- Compile the marriage entries for every person who has the same surname as the bride or groom; this is especially helpful in rural areas or if the surname is unusual.
- Continue to search the marriage records to identify children, siblings, parents, and other relatives of the bride and groom who may have married in the same county or nearby. This can help you identify other generations of your family or even the second marriage of a parent. Repeat this process for each new generation you identify.
- When looking for a person who had a common name, look at all the entries for the name before deciding which is correct.
Unable to Find your Ancestor?
- Look for variant spellings of the surnames.
- Search the related collection Delaware, Vital Records (FamilySearch Historical Records)
- Search the indexes and records of nearby localities.
|Don't overlook FHL Keyword Delaware, Marriage Records items in the FamilySearch Library Catalog. For other libraries (local and national) or to gain access to items of interest, see the wiki article Delaware Archives and Libraries.|
General Information About These Records
State registration of marriages began in 1847 as the recorder of deeds for each county began to send copies of marriages to the secretary of the State Board of Health. Vital registration was generally complied with after 1913 when the central Bureau of Vital Statistics was established according to state law, which required registration of vital records. Copies of marriage records for the most recent 40 years can be obtained by writing to the Bureau of Vital Statistics, or for earlier records, from the Delaware Public Archives in Dover, Delaware.
Population coverage is nearly 100% after statewide registration began in 1847. Coverage is not as complete for some earlier years.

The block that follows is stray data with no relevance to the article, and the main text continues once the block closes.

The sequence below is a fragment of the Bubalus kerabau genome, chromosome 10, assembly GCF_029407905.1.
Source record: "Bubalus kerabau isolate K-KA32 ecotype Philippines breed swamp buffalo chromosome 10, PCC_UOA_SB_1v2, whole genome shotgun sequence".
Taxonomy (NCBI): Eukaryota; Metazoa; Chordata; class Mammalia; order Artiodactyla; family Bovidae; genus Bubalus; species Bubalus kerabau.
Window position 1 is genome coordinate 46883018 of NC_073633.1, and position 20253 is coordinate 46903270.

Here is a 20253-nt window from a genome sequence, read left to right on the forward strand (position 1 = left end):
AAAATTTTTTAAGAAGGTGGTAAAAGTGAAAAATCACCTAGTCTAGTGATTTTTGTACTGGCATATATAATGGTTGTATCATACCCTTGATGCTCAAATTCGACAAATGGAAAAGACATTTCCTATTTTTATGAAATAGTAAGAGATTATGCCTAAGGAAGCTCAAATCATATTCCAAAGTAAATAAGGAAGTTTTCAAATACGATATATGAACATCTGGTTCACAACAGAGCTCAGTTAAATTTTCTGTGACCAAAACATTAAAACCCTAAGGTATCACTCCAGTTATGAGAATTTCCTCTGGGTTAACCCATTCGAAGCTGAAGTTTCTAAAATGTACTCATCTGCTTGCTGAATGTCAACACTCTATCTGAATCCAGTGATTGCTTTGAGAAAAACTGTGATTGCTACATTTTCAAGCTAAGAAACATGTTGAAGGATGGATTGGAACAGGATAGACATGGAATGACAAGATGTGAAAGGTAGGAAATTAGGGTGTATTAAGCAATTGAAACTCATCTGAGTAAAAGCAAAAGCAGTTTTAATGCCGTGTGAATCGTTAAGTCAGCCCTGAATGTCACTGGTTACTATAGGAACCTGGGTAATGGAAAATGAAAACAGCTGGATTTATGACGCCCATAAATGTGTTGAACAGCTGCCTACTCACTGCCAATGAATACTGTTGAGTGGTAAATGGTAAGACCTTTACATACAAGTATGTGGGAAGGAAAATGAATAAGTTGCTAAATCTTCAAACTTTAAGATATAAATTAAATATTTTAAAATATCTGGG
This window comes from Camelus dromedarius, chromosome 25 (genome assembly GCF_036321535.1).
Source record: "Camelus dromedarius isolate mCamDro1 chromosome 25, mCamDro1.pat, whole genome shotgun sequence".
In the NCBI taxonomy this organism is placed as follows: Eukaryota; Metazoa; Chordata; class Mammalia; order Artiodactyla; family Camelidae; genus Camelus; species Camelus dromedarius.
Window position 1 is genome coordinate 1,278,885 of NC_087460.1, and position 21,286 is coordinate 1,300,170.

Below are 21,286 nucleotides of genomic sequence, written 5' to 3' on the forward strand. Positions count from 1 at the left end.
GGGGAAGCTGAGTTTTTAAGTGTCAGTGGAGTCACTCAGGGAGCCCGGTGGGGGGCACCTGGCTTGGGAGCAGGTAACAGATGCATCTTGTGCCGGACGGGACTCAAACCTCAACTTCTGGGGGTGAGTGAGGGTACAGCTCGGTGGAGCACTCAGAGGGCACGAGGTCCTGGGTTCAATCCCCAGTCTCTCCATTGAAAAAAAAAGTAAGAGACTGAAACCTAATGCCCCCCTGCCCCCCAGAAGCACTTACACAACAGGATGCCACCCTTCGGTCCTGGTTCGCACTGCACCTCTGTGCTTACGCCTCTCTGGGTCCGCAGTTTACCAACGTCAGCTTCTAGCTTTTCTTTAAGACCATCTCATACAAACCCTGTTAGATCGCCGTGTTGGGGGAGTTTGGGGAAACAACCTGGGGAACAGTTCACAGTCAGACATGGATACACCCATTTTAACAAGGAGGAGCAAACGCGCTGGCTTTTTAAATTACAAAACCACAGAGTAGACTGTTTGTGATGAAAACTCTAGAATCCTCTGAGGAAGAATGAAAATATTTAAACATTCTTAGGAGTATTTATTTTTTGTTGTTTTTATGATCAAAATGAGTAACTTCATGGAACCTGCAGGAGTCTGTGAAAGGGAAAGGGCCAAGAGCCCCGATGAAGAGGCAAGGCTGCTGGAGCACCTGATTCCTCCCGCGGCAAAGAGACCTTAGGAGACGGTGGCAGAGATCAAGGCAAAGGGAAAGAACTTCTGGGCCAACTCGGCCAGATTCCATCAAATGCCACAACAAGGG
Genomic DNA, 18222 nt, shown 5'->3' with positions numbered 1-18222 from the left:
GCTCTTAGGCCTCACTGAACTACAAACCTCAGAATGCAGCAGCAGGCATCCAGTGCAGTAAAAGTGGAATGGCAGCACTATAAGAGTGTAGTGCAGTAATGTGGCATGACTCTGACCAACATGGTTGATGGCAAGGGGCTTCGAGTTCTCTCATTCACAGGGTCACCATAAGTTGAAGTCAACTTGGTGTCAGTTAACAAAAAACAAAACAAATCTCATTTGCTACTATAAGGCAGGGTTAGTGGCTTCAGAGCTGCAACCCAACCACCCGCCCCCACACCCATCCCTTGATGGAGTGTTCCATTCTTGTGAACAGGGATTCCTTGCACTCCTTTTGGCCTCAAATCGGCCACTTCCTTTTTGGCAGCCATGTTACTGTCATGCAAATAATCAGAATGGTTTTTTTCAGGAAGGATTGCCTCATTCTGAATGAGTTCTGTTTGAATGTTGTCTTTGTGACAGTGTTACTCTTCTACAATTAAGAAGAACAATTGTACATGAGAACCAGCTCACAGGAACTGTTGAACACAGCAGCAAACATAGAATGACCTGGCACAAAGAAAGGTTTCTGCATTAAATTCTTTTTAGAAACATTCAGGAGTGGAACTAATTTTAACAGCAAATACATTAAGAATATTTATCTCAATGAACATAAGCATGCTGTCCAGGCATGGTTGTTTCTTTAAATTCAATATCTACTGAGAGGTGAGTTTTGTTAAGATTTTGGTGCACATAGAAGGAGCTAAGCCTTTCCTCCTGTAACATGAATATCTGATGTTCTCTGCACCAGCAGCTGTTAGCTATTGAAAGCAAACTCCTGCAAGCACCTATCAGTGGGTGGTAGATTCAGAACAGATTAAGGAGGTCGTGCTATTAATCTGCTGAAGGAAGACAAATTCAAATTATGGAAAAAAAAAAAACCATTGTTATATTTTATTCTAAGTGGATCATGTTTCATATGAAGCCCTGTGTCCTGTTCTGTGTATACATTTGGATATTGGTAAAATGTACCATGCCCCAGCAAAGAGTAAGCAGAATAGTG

Counties in Delaware recorded marriages to safeguard the interests of the wife and other legal heirs by documenting marriages and property ownership. Marriage records are considered to be primary source records. Information in these records is usually reliable, including the marriage date and place and residences of the bride and groom.
Originally, marriage records were handwritten. Later they were typed on pre-printed forms with multiple entries on each page. Marriage records were generally well preserved, though fires, floods, or other disasters may have destroyed some records.
Related Wiki Articles
How You Can Contribute
| We welcome user additions to FamilySearch Historical Records wiki articles. We are looking for additional information that will help readers understand the topic and better use the available records. We also need translations for collection titles and images in articles about records written in languages other than English. For specific needs, please visit WikiProject FamilySearch Records. |
Please follow these guidelines as you make changes. Thank you for any contributions you may provide.
Citations for This Collection
Citing your sources makes it easy for others to find and evaluate the records you used. When you copy information from a record, list where you found that information. Here you can find citations already created for the entire collection and for each individual record or image.
- "Delaware Marriage Records, 1913-1954" Database with Images. FamilySearch. http://FamilySearch.org : accessed 2016. Citing Bureau of Vital Statistics. Hall of Records, Dover.
Record Citations (or citation for the index entry):
|The citation for a record is available with each record in this collection, at the bottom of the record screen. You can search records in this collection by visiting the search page for Delaware Marriage Records, 1913-1954.|
|The citation for an image is available on each image in this collection by clicking Show Citation at the bottom left of the image screen. You can browse through images in this collection by visiting the browse page for Delaware Marriage Records, 1913-1954.|
- This page was last modified on 8 February 2016, at 18:34.
- This page has been accessed 8,297 times.
Future Changes to the Wiki
Changes are coming to the FamilySearch Research Wiki in the near future. Find out more on the Wiki Community News page.Community News